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Dolichonyx oryzivorus


    Land Tenure - Bobolink Habitat
  • Length: 15 cm.
  • Males have a distinctive black body, buff crown and extensive white markings on the wings and back.
  • Females resemble large sparrows with buffy crown stripes, buffy breast.


British Columbia Blue List

Special Significance

Bobolinks are small relatives of blackbirds, meadowlarks and orioles that breed in scattered, small populations throughout the Southern Interior in moist hayfields in valley bottoms. Much of the Bobolink's habitat is privately owned, so landowners are encouraged to assist the continued survival of this bird by delaying hay-cutting until after the bird's nesting season.


  • In British Columbia, Bobolinks breed in localized sites in the Southern Interior valleys north through the Cariboo-Chilcotin to the Prince George area.
  • Elevational range is 300 to 800 metres.


  • Bobolinks inhabit open country with a preference for large hayfields, moist meadows and weedy fields dominated by a mixture of tall grasses; birds will also use marshes and other open places in the autumn.
  • Original prime breeding areas were damp meadows and natural prairies with dense growth of grass and a few low shrubs; today most Bobolinks nest in hayfields along valley bottoms.
  • Well-concealed nests are built in ground hollows frequently at the base of tall weedy plants.


  • Bobolinks arrive in May and depart in August.
  • Birds lay 5-6 eggs in June; nestlings can be present from mid-June to mid-July; young leave the nest in 10 days before learning to fly.
  • Males will mate with several females each season.

Food Habits

  • Birds forage primarily on seeds when adults arrive in the spring and on insects after young hatch.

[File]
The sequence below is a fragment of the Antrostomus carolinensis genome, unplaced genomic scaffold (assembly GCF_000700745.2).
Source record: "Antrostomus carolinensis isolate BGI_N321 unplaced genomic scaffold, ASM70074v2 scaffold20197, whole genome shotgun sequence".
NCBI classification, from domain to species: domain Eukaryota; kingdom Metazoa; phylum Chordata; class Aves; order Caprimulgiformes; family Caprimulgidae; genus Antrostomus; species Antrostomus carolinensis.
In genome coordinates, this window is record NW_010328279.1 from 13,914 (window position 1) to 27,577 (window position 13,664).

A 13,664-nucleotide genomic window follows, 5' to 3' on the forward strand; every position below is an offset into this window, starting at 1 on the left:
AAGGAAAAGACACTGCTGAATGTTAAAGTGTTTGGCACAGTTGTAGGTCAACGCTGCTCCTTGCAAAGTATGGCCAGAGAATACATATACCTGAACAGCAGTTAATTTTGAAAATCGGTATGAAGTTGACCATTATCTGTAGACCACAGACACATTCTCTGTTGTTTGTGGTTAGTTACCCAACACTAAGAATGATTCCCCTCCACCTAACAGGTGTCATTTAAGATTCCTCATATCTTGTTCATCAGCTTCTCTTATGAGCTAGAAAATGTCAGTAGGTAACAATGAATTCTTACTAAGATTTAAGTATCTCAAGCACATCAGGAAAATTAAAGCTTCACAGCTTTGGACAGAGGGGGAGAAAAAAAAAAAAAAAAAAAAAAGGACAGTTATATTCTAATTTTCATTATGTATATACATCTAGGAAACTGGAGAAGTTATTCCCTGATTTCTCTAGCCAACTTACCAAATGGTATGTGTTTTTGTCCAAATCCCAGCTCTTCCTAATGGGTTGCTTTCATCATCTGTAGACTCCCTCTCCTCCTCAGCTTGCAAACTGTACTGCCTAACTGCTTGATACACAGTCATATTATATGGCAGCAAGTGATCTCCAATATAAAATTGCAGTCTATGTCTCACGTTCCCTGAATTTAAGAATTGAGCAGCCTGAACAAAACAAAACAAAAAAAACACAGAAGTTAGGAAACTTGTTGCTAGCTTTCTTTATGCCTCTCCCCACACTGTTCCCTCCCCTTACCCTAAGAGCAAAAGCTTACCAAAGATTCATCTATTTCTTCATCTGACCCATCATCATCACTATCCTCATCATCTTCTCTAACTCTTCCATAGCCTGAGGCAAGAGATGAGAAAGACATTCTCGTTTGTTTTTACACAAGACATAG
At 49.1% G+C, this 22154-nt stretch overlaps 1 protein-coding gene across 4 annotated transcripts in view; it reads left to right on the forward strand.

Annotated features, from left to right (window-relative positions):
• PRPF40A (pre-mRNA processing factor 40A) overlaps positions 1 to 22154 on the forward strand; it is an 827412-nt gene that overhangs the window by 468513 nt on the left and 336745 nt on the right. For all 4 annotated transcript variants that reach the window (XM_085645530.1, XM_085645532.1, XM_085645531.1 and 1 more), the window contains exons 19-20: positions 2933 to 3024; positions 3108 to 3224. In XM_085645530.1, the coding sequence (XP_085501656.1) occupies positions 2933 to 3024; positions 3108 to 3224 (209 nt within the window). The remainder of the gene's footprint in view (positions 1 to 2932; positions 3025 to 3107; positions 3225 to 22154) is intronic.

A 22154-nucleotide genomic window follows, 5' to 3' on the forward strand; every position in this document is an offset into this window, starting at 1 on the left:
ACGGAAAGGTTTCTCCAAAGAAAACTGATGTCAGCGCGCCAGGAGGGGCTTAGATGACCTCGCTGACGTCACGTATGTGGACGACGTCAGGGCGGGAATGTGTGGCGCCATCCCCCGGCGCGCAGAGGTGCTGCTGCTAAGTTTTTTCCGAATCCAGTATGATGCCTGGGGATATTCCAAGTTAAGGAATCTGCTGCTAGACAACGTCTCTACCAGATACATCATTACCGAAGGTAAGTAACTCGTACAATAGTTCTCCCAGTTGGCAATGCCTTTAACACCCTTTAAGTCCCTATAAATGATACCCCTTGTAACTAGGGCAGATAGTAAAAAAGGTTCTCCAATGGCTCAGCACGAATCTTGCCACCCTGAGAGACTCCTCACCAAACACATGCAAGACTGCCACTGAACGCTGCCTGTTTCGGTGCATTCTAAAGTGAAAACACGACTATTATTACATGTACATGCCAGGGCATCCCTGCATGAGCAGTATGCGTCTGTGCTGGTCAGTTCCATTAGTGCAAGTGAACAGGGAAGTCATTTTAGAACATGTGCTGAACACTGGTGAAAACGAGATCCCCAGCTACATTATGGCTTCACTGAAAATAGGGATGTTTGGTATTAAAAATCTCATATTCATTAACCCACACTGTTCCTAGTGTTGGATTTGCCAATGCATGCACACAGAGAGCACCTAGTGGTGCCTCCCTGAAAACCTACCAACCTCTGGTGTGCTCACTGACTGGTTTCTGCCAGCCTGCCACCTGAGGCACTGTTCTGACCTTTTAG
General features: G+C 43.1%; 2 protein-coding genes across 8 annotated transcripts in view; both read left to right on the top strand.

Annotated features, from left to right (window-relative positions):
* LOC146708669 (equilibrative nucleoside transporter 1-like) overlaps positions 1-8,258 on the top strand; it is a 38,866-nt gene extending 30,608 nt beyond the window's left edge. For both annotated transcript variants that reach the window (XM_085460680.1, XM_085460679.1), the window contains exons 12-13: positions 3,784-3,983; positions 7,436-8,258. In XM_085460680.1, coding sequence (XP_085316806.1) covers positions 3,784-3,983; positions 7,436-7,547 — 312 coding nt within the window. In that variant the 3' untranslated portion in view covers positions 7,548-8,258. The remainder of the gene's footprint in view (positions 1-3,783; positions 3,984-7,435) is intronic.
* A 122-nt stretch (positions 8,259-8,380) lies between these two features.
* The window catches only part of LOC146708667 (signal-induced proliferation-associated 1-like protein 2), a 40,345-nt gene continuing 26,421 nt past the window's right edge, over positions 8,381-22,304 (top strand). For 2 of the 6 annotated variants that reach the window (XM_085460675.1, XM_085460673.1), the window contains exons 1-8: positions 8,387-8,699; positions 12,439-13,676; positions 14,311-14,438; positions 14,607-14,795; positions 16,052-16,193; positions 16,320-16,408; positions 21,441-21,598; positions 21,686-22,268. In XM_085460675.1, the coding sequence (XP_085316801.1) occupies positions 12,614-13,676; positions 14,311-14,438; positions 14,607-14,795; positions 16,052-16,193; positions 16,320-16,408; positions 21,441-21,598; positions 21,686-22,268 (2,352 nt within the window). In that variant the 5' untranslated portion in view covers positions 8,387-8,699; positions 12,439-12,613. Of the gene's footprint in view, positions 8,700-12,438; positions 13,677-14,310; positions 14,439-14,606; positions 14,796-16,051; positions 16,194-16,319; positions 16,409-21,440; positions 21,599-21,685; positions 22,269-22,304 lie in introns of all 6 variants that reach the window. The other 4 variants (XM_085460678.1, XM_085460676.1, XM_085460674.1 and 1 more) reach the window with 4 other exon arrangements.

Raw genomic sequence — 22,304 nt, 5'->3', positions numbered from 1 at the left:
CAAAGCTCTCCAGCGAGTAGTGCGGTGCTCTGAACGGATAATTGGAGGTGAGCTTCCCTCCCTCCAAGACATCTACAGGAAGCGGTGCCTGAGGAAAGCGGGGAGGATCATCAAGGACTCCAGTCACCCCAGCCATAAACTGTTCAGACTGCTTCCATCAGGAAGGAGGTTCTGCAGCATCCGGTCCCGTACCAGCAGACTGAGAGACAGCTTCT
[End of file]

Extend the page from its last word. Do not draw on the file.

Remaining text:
• Caterpillars, grasshoppers and beetles are main components of summer diet augmented with grain or weed seeds.

Interesting Facts

  • The Bobolink has the longest migration of any North American songbird, spending the winter months in the pampas (native grasslands) of Brazil and Argentina.
  • During courtship, male Bobolinks perform song displays every few minutes, flying up to 40 metres in the air while giving long, bubbling songs.


  • Very few natural meadows and tall grass breeding sites are left.
  • Nests and eggs are destroyed in early summer when hayfields are cut.
  • Disturbance of nesting sites by humans or livestock.

Management Considerations

  • Delay harvesting of hayfields until after mid-July.
  • Protect known nest sites from human disturbance.
  • Protect important habitat such as marshlands and tall grass meadows.


1. Van Damme, L.M. 1995. Draft. Status Report on the Bobolink, Dolichonyx oryzivorus, in British Columbia. Ministry of Water, Land and Air Protection, Lands and Parks, Victoria, B.C.
2. Cannings, R.A., R.J. Cannings and S.G. Cannings. 1987. Birds of the Okanagan Valley, British Columbia. Royal British Columbia Museum, Victoria, B.C.


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